One of the characteristics of the spiral inductor of the preferred embodiment of the invention is that the spiral conductive trace 20 replaces the innermost turn of a conventional spiral inductor, to prevent or decrease non-uniform current density in the inductor, improving the performance of the inductor and increasing the quality factor (Q value) of the inductor.

The preferred embodiment of the invention provides several advantages. First, the spiral inductor of the preferred embodiment of the invention can be fabricated by a standard silicon process. Further, a controlled experiment shows that the quality factor (Q value) of the inductor of the preferred embodiment of the invention is higher than that of a conventional inductor. Further, the fabrication of the spiral inductor of the preferred embodiment of the invention does not require any special processes. Moreover, the practice of the spiral inductor of the preferred embodiment of the invention guarantee the performance of a design RF system and the cost thereof can be reduced.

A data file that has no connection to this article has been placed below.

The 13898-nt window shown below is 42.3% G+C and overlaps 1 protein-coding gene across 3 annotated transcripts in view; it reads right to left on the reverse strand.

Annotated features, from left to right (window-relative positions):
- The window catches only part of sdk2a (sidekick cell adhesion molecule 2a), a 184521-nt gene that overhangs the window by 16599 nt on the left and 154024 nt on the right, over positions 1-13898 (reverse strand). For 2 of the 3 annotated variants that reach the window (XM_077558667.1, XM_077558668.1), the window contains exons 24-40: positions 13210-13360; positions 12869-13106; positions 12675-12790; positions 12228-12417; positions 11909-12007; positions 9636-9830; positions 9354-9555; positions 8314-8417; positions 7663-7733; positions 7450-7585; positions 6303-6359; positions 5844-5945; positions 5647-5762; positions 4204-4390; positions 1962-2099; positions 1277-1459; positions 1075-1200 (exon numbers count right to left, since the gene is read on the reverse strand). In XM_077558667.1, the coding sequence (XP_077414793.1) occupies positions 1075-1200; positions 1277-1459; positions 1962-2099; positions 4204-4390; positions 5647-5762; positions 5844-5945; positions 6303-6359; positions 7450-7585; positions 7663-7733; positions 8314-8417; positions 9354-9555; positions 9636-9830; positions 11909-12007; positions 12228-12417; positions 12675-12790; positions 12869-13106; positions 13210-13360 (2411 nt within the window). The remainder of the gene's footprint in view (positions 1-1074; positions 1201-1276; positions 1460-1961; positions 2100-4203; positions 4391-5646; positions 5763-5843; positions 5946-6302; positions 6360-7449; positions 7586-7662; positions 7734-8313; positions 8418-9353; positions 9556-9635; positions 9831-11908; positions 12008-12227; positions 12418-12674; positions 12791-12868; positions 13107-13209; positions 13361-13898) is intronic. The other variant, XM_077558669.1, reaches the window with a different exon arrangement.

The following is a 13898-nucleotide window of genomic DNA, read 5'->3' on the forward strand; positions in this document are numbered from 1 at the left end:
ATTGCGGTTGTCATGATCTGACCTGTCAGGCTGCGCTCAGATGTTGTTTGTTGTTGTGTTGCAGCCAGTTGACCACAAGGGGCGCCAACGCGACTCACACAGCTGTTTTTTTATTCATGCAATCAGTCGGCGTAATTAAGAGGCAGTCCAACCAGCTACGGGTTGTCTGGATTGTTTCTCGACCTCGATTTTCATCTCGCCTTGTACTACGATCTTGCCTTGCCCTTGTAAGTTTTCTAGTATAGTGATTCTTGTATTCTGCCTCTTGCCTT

While the invention has been described by way of example and in terms of preferred embodiment, it is to be understood that the invention is not limited thereto. To the contrary, it is intended to cover various modifications and similar arrangements (as would be apparent to those skilled in the Art). Therefore, the scope of the appended claims should be accorded the broadest interpretation so as to encompass all such modifications and similar arrangements.

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Referenced by
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US9171663 *Jul 25, 2013Oct 27, 2015Globalfoundries U.S. 2 LlcHigh efficiency on-chip 3D transformer structure
US9251948Jul 24, 2013Feb 2, 2016International Business Machines CorporationHigh efficiency on-chip 3D transformer structure
US9431164Aug 31, 2015Aug 30, 2016International Business Machines CorporationHigh efficiency on-chip 3D transformer structure
US20150028987 *Jul 25, 2013Jan 29, 2015International Business Machines CorporationHigh efficiency on-chip 3d transformer structure
Classifications
U.S. Classification336/222, 336/192, 336/223, 336/200, 336/232
International ClassificationH01F27/28, H01F27/29, H01F5/00
Cooperative ClassificationH01F27/292, H01F17/0006, H01L23/5227, H01L2924/0002, H01F2017/0046, H01F41/10, H01F2017/0086
European ClassificationH01F17/00A, H01L23/522L
Legal Events
DateCodeEventDescription
Feb 1, 2008ASAssignment
Owner name: VIA TECHNOLOGIES, INC., TAIWAN
Free format text: ASSIGNMENT OF ASSIGNORS INTEREST;ASSIGNORS:LEE, SHENG-YUAN;LIN, HSIAO-CHU;REEL/FRAME:020452/0988
Effective date: 20080123
Jun 3, 2015FPAYFee payment
Year of fee payment: 4